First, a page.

Maybe not high enough...?

Discussion in 'Broody Hens & Egg Laying' started by SF_CDR, Nov 6, 2012.

  1. SF_CDR

    SF_CDR ...and guineas too.

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    Small flock of bantams, contained in a large pen and roost house. Three nesting slots built by laying and large wooden ammo box on it's long side and subdividing therein. I have it about a foot off the ground with a small ramp built out of the door. I often see one of the two roosters IN A NEST, WITH a hen....but no eggs. Thoughts?
     
  2. piglett

    piglett Senior Member

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    if they are not yet laying he might be showing her the nest box
    once laying starts i say remove him every time you see him in there
    you don't want poopy eggs
     

  3. Bird_slave

    Bird_slave Junior Member

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    You don't mention age, but it sounds like they are just enjoying the comfortable nestboxes for sleeping; which is not a good habit for them to get in to. When they are young roosting in the nestbox is no biggy. Once they start laying it becomes a problem because chickens poop where they sleep and if they are sleping in the nestboxes the result is a bunch of poop covered eggs. Chickens develop strong habits and once started, are hard to break; best to break them of the habit while young.

    You don't mention roosts for them? A few tips to remember about roosts. Chickens instinctively want to go as high as possible to roost. Therefore it's important to place your roosts higher than your nestboxes. The other thing about chickens and roosting. Chickens don't grasp with their feet all night like you would see a wild bird on a perch do. What they prefer to do - and what's better for them so as not to have foot issues later in life - is to jump up on a roost, use their feet to steady themselves, then release their grip and rest on their keel (breast) bone. Two X fours mounted with the "4" side up make perfect roosts. Using these, the chicken can jump up, get all settled and rest on their keel, covering their feet and keeping them warm in the process.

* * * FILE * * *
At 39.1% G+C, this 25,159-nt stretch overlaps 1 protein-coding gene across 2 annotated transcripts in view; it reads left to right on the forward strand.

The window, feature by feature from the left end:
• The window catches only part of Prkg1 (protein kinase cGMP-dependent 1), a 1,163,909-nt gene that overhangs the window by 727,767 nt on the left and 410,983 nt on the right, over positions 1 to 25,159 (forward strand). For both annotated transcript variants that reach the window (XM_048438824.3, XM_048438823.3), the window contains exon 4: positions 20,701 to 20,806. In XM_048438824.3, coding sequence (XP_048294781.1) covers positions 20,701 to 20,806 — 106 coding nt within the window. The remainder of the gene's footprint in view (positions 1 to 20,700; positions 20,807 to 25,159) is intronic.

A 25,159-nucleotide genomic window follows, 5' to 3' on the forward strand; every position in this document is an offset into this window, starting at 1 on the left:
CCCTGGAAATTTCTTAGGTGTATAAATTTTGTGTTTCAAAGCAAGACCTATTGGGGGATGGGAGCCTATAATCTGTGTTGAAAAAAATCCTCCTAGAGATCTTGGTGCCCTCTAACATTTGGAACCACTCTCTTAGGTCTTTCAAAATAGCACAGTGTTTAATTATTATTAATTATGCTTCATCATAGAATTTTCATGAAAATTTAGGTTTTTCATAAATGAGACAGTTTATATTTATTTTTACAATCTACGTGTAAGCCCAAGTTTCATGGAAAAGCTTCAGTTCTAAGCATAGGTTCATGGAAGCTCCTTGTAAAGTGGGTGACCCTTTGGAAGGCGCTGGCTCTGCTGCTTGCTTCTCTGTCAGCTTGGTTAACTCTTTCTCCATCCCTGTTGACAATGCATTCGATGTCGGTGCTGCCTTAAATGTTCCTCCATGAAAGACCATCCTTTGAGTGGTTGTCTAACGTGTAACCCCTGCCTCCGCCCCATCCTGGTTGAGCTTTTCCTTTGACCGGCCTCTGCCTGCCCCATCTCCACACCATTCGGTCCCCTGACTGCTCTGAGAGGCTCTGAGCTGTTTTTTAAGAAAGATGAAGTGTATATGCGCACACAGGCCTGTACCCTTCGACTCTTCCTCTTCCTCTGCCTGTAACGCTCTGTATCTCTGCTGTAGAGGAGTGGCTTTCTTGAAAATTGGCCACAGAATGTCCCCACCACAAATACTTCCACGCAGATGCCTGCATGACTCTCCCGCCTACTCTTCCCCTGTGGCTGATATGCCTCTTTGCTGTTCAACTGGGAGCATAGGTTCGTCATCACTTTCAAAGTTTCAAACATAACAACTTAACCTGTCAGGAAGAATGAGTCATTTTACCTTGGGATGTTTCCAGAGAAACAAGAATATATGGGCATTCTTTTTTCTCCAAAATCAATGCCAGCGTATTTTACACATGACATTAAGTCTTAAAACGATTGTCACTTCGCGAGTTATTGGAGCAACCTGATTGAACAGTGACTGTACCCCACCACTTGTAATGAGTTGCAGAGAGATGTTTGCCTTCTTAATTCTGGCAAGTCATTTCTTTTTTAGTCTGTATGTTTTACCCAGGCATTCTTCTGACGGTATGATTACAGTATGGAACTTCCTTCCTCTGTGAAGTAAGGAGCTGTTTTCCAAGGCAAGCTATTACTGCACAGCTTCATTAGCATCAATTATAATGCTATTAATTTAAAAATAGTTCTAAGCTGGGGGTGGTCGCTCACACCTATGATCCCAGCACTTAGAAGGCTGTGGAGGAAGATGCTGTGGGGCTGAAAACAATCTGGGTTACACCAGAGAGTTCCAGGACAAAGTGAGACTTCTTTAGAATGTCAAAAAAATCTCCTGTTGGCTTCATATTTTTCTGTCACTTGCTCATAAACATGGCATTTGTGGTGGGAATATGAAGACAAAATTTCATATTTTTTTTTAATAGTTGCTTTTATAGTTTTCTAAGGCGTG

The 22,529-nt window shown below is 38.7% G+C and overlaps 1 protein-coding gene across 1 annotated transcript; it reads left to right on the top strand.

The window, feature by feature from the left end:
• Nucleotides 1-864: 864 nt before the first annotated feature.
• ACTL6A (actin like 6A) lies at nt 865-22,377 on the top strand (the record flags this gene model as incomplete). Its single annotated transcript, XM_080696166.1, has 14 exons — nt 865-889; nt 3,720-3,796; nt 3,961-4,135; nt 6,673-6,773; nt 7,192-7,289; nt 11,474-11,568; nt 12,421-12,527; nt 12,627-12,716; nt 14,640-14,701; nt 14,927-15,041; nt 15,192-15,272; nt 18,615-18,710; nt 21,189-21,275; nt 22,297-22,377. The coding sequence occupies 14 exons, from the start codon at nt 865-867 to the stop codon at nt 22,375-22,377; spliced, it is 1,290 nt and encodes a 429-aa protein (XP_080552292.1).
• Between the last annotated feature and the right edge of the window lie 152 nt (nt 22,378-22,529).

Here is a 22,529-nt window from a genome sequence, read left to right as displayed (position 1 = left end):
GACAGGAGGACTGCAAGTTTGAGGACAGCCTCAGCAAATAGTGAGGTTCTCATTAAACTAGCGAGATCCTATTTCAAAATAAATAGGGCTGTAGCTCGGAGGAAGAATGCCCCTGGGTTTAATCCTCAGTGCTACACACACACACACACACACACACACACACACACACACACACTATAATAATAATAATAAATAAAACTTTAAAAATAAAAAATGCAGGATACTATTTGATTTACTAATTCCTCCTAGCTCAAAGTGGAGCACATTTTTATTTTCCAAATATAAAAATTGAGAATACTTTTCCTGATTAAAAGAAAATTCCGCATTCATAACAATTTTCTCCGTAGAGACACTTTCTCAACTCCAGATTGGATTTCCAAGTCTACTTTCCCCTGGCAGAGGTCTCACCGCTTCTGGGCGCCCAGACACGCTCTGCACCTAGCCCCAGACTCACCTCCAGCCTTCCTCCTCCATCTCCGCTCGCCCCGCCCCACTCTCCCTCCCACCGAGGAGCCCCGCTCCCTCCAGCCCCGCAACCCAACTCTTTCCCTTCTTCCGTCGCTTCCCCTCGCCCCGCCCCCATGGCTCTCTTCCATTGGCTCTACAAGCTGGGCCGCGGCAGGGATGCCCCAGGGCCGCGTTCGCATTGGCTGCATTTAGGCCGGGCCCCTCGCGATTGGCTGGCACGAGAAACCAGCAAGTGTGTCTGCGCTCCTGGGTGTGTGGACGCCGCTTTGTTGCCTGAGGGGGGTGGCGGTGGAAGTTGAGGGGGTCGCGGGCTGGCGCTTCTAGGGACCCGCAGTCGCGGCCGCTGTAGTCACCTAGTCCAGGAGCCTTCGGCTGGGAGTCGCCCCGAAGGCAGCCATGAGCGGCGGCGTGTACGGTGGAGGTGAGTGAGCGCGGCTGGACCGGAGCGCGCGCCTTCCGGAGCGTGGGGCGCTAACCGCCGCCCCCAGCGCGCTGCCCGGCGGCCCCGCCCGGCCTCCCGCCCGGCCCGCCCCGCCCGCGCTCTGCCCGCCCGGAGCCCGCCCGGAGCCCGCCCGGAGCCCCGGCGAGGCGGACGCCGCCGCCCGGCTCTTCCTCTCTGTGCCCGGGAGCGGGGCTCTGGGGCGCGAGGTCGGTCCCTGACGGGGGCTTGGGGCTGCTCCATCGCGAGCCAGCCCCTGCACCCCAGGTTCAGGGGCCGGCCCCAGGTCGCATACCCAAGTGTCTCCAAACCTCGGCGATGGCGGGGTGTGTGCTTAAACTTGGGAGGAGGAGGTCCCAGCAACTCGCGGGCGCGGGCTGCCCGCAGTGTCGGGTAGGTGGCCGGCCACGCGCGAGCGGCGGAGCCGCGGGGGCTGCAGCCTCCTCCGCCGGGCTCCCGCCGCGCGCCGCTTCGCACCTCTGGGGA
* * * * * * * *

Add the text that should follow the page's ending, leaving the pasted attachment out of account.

4. SF_CDR

    SF_CDR ...and guineas too.

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    Thank you for the replies. They are mature birds, at least 9 months old. They have four 2x4 roosts inside a metal fortress. I don't see the rooster and hen sleeping in there; they all roost. I have just caught them there. They quickly leave....so, maybe they're just not laying yet. While they are mature birds, they are only in they're 3rd week on my farm.
     
  5. Bird_slave

    Bird_slave Junior Member

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    Ah okay. Yeah, moves can interrupt the whole laying process. It can cause an upset that keeps the hens from laying. How quickly each hen resumes laying is an individual thing, based on how well they adjust to change. Another thing is the weather. This time of year egg production really starts to slow down as the daylight hours decrease.
    The rooster with the hen in the nest thing? Yep, he's encouraging her. The whole "Hey Baby, this would be a good place for you to lay my future offspring". ;)